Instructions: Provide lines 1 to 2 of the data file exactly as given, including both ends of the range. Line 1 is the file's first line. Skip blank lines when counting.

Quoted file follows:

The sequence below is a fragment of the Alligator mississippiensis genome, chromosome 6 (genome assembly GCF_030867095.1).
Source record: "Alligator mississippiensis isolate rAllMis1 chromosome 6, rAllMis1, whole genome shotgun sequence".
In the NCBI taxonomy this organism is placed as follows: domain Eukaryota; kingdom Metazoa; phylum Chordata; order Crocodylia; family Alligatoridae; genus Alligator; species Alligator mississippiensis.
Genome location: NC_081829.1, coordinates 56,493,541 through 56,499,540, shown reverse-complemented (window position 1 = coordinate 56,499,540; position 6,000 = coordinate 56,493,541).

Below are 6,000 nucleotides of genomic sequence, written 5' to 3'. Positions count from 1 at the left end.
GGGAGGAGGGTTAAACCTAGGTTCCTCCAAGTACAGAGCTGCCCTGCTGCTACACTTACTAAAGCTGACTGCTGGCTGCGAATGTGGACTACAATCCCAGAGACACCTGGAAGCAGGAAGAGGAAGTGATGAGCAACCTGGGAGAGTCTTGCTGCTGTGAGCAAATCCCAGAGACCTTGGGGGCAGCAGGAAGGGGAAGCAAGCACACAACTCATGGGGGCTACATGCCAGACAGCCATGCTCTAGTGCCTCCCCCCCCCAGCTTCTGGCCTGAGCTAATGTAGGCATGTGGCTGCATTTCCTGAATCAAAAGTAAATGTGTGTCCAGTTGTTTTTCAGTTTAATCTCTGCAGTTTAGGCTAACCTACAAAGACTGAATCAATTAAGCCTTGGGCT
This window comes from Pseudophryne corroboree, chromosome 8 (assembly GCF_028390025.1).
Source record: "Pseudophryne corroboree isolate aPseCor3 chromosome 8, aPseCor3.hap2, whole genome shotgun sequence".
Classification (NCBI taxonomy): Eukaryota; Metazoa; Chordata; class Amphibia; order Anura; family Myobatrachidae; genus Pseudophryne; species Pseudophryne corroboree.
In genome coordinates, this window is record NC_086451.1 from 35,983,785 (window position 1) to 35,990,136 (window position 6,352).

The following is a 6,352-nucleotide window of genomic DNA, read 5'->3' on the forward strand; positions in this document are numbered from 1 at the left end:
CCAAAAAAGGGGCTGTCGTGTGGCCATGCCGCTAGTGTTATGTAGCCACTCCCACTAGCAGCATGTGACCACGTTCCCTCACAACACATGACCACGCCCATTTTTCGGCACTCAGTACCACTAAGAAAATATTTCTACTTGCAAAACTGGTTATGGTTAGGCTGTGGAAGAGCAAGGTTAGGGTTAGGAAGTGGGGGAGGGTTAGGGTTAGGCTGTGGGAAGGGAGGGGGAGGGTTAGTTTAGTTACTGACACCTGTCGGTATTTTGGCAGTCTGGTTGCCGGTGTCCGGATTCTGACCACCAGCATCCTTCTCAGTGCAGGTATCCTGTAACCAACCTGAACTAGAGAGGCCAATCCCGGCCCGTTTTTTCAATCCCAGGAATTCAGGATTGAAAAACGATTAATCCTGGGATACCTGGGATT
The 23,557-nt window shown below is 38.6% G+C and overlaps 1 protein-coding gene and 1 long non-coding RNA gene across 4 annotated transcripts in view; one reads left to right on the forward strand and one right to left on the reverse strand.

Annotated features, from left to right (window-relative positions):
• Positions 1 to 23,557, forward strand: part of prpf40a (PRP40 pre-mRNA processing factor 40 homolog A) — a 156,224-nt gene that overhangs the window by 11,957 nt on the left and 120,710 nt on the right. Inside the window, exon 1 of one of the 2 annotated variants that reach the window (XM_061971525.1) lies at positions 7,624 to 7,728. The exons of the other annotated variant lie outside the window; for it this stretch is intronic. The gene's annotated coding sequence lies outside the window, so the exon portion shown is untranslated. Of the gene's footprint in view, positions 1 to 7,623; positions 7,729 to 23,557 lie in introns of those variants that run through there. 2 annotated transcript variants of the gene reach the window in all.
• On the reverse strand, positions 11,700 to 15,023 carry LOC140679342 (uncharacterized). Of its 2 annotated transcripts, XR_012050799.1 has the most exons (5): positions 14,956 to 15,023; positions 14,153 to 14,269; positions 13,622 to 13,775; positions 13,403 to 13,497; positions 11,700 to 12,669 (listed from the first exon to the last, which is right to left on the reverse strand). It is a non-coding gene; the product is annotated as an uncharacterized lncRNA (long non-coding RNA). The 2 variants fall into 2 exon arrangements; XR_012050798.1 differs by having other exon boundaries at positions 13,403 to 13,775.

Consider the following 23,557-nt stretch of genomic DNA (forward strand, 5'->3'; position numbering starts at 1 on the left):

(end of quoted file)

The sequence below is a fragment of the Alligator mississippiensis genome, chromosome 6 (genome assembly GCF_030867095.1).
Source record: "Alligator mississippiensis isolate rAllMis1 chromosome 6, rAllMis1, whole genome shotgun sequence".